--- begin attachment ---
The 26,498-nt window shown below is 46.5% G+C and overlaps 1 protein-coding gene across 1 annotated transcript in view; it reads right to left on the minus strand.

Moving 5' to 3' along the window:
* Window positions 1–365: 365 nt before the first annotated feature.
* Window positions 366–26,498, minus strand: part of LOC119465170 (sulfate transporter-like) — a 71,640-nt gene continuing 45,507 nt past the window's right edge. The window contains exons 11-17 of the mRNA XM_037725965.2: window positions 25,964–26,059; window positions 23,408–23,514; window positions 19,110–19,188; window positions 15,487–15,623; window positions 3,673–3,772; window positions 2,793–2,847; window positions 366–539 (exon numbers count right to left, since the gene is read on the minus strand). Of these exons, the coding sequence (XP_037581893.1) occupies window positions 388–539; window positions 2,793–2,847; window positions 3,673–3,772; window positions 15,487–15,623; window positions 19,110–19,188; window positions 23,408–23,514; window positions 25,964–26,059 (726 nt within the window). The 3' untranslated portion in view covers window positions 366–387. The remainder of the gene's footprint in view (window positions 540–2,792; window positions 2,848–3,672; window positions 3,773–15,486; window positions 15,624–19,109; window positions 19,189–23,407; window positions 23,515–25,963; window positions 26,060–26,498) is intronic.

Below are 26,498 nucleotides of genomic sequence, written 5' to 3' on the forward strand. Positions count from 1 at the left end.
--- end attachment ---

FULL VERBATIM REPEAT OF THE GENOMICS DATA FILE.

The 26,498-nt window shown below is 46.5% G+C and overlaps 1 protein-coding gene across 1 annotated transcript in view; it reads right to left on the minus strand.

Moving 5' to 3' along the window:
* Window positions 1–365: 365 nt before the first annotated feature.
* Window positions 366–26,498, minus strand: part of LOC119465170 (sulfate transporter-like) — a 71,640-nt gene continuing 45,507 nt past the window's right edge. The window contains exons 11-17 of the mRNA XM_037725965.2: window positions 25,964–26,059; window positions 23,408–23,514; window positions 19,110–19,188; window positions 15,487–15,623; window positions 3,673–3,772; window positions 2,793–2,847; window positions 366–539 (exon numbers count right to left, since the gene is read on the minus strand). Of these exons, the coding sequence (XP_037581893.1) occupies window positions 388–539; window positions 2,793–2,847; window positions 3,673–3,772; window positions 15,487–15,623; window positions 19,110–19,188; window positions 23,408–23,514; window positions 25,964–26,059 (726 nt within the window). The 3' untranslated portion in view covers window positions 366–387. The remainder of the gene's footprint in view (window positions 540–2,792; window positions 2,848–3,672; window positions 3,773–15,486; window positions 15,624–19,109; window positions 19,189–23,407; window positions 23,515–25,963; window positions 26,060–26,498) is intronic.

Below are 26,498 nucleotides of genomic sequence, written 5' to 3' on the forward strand. Positions count from 1 at the left end.